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Estimating Ocean Surface Currents With Machine Learning

Sinha, Anirban and Abernathey, Ryan (2021) Estimating Ocean Surface Currents With Machine Learning. Frontiers in Marine Science, 8 . Art. No. 672477. ISSN 2296-7745. doi:10.3389/fmars.2021.672477.

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Global surface currents are usually inferred from directly observed quantities like sea-surface height, wind stress by applying diagnostic balance relations (like geostrophy and Ekman flow), which provide a good approximation of the dynamics of slow, large-scale currents at large scales and low Rossby numbers. However, newer generation satellite altimeters (like the upcoming SWOT mission) will capture more of the high wavenumber variability associated with the unbalanced components, but the low temporal sampling can potentially lead to aliasing. Applying these balances directly may lead to an incorrect un-physical estimate of the surface flow. In this study we explore Machine Learning (ML) algorithms as an alternate route to infer surface currents from satellite observable quantities. We train our ML models with SSH, SST, and wind stress from available primitive equation ocean GCM simulation outputs as the inputs and make predictions of surface currents (u,v), which are then compared against the true GCM output. As a baseline example, we demonstrate that a linear regression model is ineffective at predicting velocities accurately beyond localized regions. In comparison, a relatively simple neural network (NN) can predict surface currents accurately over most of the global ocean, with lower mean squared errors than geostrophy + Ekman. Using a local stencil of neighboring grid points as additional input features, we can train the deep learning models to effectively “learn” spatial gradients and the physics of surface currents. By passing the stenciled variables through convolutional filters we can help the model learn spatial gradients much faster. Various training strategies are explored using systematic feature hold out and multiple combinations of point and stenciled input data fed through convolutional filters (2D/3D), to understand the effect of each input feature on the NN's ability to accurately represent surface flow. A model sensitivity analysis reveals that besides SSH, geographic information in some form is an essential ingredient required for making accurate predictions of surface currents with deep learning models.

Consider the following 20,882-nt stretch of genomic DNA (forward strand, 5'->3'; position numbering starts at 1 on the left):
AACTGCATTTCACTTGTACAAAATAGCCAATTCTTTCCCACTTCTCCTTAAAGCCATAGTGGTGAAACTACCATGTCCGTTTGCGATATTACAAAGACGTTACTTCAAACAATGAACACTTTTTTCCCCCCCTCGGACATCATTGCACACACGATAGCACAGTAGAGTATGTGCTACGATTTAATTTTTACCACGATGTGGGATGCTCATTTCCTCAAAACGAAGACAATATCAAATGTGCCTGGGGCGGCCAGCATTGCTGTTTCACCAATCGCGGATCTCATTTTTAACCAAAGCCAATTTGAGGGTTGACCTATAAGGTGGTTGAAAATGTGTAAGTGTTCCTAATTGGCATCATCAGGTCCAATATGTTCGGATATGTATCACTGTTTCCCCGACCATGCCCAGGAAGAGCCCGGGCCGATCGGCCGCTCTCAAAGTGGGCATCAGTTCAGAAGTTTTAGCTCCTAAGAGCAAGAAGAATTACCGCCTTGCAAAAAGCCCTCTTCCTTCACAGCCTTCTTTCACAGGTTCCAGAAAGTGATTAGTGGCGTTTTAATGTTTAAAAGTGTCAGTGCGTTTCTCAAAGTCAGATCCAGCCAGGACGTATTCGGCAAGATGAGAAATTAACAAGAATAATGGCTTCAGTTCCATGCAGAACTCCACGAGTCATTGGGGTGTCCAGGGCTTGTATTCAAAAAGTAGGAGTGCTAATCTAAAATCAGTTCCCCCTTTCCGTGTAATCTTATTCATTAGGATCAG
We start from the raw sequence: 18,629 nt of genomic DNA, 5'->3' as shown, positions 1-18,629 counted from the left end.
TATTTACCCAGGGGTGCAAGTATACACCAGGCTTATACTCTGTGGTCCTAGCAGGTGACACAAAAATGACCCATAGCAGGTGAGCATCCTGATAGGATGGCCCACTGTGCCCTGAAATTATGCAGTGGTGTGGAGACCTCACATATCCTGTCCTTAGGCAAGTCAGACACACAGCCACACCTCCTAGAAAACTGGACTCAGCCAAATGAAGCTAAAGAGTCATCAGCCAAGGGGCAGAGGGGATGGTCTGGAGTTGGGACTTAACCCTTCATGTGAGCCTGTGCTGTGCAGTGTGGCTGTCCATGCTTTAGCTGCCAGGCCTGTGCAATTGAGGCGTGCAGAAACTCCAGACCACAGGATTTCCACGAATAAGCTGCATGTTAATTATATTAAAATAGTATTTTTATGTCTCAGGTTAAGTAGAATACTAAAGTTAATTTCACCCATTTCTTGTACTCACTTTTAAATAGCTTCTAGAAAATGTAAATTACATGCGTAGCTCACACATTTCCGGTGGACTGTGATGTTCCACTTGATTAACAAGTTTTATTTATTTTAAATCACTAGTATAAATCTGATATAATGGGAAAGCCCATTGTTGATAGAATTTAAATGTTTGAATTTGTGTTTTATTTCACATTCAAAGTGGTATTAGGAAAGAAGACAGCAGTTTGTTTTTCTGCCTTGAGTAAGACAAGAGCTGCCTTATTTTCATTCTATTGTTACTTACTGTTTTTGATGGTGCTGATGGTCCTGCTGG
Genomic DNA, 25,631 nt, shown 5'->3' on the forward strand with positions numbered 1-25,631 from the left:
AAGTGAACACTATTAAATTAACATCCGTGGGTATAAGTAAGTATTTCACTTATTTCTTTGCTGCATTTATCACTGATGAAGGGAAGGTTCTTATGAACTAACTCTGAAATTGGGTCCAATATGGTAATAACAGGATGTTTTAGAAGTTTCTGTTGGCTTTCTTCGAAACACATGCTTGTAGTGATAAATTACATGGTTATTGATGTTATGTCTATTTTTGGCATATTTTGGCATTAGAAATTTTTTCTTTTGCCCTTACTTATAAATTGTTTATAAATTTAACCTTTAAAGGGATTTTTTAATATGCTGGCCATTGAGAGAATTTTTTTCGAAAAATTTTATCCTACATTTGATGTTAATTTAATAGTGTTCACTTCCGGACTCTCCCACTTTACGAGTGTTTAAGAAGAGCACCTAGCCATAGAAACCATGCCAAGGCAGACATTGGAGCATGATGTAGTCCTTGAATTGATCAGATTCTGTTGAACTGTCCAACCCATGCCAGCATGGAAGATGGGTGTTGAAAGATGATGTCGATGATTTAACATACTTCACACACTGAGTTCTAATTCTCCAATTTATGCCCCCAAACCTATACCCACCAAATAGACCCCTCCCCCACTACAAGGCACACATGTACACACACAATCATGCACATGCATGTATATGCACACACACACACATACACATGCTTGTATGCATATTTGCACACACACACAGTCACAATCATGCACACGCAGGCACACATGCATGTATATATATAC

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URLURL TypeDescription Paper ItemData
Sinha, Anirban0000-0002-7122-3549
Abernathey, Ryan0000-0001-5999-4917
Alternate Title:Estimating Ocean Surface Currents from Satellite Observable Quantities with Machine Learning
Additional Information:© 2021 Sinha and Abernathey. This is an open-access article distributed under the terms of the Creative Commons Attribution License (CC BY). The use, distribution or reproduction in other forums is permitted, provided the original author(s) and the copyright owner(s) are credited and that the original publication in this journal is cited, in accordance with accepted academic practice. No use, distribution or reproduction is permitted which does not comply with these terms. Received: 25 February 2021; Accepted: 03 May 2021; Published: 09 June 2021. The work was started in 2018 and an early proof-of-concept was reported in AS's PhD dissertation (Sinha, 2019). Data Availability Statement: Publicly available datasets were analyzed in this study. This data can be found at: Author Contributions: AS and RA: study conception and design and draft manuscript preparation. AS: training and testing of statistical models and analysis and interpretation of results. All authors reviewed the results and approved the final version of the manuscript. The authors acknowledge support from NSF Award OCE 1553594 and NASA award NNX16AJ35G (SWOT Science Team). The authors declare that the research was conducted in the absence of any commercial or financial relationships that could be construed as a potential conflict of interest.
Funding AgencyGrant Number
Subject Keywords:deep learning-artificial neural network, surface current balance, geostrophic balance, Ekman flow, regression, predictive modeling
Record Number:CaltechAUTHORS:20210707-195534480
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Official Citation:Sinha A and Abernathey R (2021) Estimating Ocean Surface Currents With Machine Learning. Front. Mar. Sci. 8:672477. doi: 10.3389/fmars.2021.672477
Usage Policy:No commercial reproduction, distribution, display or performance rights in this work are provided.
ID Code:109749
Deposited By: Tony Diaz
Deposited On:08 Jul 2021 17:10
Last Modified:08 Jul 2021 17:10

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